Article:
Money Saving Magic

Money-Saving-MagicPutting your earnings away for college and beyond is hard work, but a little creativity goes a long way.

Finding a way to make money is only half of it. You also have to have a good plan for saving that money for what you really need. Check out these creative ways for earning and saving those precious greenbacks.

 

 

 

EARNING

No one hiring? Be your own boss. Think of things you enjoy doing and offer to do them for others for pay. Scrapbook a neighbor’s vacation photos. Teach a kid how to play an instrument, or how to dance, paint, act. Share your technology knowledge with older folks or children. You also can offer to do those household chores no one loves: organize closets or pantries, wash windows, take the trash to the curb, etc

Advertise your service. Make fliers that include your services and some of your accomplishments and what you are earning the money for (college expenses, charitable giving) and post in locations based on the audience you’re trying to reach (day care centers, assisted living facilities, etc.). You can use Facebook to ask friends to pass along your info. Include an email address so you won’t have to deal with unwanted phone calls.

Be smart and safe. Try to work for people you know, and always have an adult with you when you meet a customer for the first time. Don’t put yourself in a dangerous situation.

What to charge. With scrapbooking, charge at least double the cost of the materials you provide. For other services, research going rates in the neighborhood, then base your fee on the difficulty of the task

Keep options open. You can advertise multiple services, and if customers like your work they may ask you to do other jobs.


SAVING

Cut back. Write down what you usually spend, then look for ways to spend less. Even one less Starbucks a week will help. Think before you buy

A penny saved. Find a glass jar for your loose change. It adds up.

Let friends and family know. Inform everyone around you that you’re on a savings kick, and encourage them to suggest activities that don’t break your bank.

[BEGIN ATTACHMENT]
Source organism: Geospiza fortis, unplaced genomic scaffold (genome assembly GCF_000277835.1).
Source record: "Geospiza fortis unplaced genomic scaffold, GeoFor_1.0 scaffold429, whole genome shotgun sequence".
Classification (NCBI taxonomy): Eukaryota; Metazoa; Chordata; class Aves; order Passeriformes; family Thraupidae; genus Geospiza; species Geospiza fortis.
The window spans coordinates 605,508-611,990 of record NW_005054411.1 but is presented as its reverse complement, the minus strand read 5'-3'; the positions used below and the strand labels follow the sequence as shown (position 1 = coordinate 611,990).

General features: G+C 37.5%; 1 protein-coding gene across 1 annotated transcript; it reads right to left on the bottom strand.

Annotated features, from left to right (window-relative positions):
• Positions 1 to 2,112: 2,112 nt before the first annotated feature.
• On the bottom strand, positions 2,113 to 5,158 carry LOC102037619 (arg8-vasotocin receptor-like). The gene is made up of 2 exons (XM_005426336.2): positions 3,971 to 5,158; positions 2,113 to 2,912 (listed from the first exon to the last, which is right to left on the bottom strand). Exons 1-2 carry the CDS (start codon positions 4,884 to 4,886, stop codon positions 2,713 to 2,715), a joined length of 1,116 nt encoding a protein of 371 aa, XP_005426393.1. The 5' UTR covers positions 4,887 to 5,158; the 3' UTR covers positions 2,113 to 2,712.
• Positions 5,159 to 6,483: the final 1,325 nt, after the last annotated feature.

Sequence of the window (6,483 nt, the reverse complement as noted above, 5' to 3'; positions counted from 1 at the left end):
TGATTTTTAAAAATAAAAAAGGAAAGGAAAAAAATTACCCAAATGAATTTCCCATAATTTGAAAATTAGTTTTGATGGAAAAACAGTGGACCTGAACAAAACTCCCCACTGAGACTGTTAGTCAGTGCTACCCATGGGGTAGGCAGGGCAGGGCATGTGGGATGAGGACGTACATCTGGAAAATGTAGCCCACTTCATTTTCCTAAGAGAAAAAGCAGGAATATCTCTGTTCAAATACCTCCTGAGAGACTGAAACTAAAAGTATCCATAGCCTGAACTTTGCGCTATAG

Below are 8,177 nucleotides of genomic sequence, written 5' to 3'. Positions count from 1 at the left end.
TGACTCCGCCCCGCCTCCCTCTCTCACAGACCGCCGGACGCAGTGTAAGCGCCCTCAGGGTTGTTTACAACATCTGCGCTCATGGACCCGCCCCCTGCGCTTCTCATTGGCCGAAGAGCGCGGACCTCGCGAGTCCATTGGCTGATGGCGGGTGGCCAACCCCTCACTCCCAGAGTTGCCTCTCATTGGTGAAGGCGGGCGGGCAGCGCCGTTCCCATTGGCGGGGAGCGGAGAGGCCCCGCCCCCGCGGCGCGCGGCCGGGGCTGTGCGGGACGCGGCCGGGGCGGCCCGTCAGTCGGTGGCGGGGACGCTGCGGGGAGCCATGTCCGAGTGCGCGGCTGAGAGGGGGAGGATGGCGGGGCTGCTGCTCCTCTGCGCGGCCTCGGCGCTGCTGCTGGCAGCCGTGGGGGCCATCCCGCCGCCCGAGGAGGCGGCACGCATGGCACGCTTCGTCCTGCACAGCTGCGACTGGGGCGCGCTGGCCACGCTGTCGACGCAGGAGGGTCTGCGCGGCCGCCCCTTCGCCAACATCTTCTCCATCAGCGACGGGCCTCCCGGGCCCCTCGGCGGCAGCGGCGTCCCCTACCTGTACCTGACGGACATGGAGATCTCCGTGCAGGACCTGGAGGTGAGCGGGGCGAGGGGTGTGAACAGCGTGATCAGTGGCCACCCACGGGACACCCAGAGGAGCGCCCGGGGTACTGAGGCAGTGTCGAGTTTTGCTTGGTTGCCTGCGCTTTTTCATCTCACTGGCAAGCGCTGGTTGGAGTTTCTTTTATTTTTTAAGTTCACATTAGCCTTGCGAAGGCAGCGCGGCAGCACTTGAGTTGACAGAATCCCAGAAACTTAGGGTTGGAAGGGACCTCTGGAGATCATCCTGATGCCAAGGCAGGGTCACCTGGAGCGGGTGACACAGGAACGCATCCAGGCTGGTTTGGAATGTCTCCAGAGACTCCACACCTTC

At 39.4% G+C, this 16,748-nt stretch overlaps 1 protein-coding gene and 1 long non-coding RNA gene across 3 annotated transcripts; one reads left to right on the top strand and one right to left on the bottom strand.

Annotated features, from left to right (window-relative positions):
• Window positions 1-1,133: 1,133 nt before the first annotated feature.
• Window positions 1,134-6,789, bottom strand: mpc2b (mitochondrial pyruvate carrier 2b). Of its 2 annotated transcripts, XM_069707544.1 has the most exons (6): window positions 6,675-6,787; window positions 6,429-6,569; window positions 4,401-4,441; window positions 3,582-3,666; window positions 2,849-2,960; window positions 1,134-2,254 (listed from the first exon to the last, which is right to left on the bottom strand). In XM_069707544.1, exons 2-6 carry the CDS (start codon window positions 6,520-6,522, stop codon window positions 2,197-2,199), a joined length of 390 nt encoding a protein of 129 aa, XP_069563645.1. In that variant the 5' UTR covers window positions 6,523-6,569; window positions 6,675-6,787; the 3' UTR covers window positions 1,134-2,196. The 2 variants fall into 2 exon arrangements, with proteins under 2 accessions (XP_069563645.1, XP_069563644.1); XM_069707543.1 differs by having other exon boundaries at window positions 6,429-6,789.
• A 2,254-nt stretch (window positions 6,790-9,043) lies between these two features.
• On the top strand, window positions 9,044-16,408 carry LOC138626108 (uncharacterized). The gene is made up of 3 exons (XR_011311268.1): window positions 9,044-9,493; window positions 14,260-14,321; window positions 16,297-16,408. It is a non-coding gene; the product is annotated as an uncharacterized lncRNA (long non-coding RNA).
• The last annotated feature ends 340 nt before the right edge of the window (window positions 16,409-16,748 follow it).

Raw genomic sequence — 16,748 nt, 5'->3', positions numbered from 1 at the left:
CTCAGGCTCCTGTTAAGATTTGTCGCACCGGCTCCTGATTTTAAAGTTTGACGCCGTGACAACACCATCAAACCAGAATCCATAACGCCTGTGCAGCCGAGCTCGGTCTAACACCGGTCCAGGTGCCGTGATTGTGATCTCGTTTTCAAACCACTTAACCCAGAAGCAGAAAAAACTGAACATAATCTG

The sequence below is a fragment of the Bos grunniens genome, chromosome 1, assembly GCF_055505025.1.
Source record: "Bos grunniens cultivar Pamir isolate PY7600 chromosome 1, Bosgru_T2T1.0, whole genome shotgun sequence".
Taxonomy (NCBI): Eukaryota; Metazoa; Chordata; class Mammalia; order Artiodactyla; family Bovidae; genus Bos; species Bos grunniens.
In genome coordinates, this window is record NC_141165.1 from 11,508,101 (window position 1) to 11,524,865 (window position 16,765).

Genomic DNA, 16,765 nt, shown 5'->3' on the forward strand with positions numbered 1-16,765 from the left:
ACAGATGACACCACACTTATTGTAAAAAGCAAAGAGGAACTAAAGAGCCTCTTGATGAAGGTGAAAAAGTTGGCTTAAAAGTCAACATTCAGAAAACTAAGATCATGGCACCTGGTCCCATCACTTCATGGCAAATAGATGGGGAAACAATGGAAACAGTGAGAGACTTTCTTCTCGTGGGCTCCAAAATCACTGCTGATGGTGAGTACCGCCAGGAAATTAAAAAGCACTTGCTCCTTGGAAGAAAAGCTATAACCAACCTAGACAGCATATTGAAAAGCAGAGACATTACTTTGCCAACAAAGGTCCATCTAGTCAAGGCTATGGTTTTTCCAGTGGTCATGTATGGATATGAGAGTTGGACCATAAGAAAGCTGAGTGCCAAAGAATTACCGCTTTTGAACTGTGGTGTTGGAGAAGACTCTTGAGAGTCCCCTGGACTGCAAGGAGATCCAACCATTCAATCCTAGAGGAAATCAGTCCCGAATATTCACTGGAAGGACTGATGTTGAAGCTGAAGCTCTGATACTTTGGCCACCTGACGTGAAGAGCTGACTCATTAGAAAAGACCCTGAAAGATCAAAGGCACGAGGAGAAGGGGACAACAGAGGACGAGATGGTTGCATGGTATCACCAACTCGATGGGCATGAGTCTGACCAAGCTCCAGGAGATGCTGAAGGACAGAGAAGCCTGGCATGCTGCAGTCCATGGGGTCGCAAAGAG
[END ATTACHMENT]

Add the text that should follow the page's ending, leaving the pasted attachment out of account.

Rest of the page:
Open a bank account. You’ll be less likely to dip into your funds if they are tucked safely in a savings account.Be a thrift shopper. Go to Goodwill or other thrift stores and treasure hunt. Brand-new $80 heels for $7?  It can be done. Resale stores are also a great bet. You get cash for turning in your well-cared for duds, and you find great buys for yourself.

Challenge yourself. High school events can be costly, like prom. Set a spending goal for such things, like going to prom on $100. The challenge can be fun. Swap dresses with a friend, make the pre-prom dinner a potluck.

Stay focused on the goal. Once you have saved up a sizeable amount of money, it is tempting to “borrow” from yourself for a non-budgeted treat, like those concert tickets. Remember what you are saving for: College application fees? College spending money? It’s okay to earmark some of your savings for fun, but don’t cave to temptation.

KennethOverhold_MoneyMagician“Opening a savings account is important. If you have your money right there with you, it’s really tempting to spend it all.”

Kenneth Overholt
Junior, Tate High, Cantonment

Kenneth first started keeping the money he got for his jobs around the house in a drawer. The drawer has been replaced by a savings account, and now he puts all his earnings in the bank — saving for a new customized computer.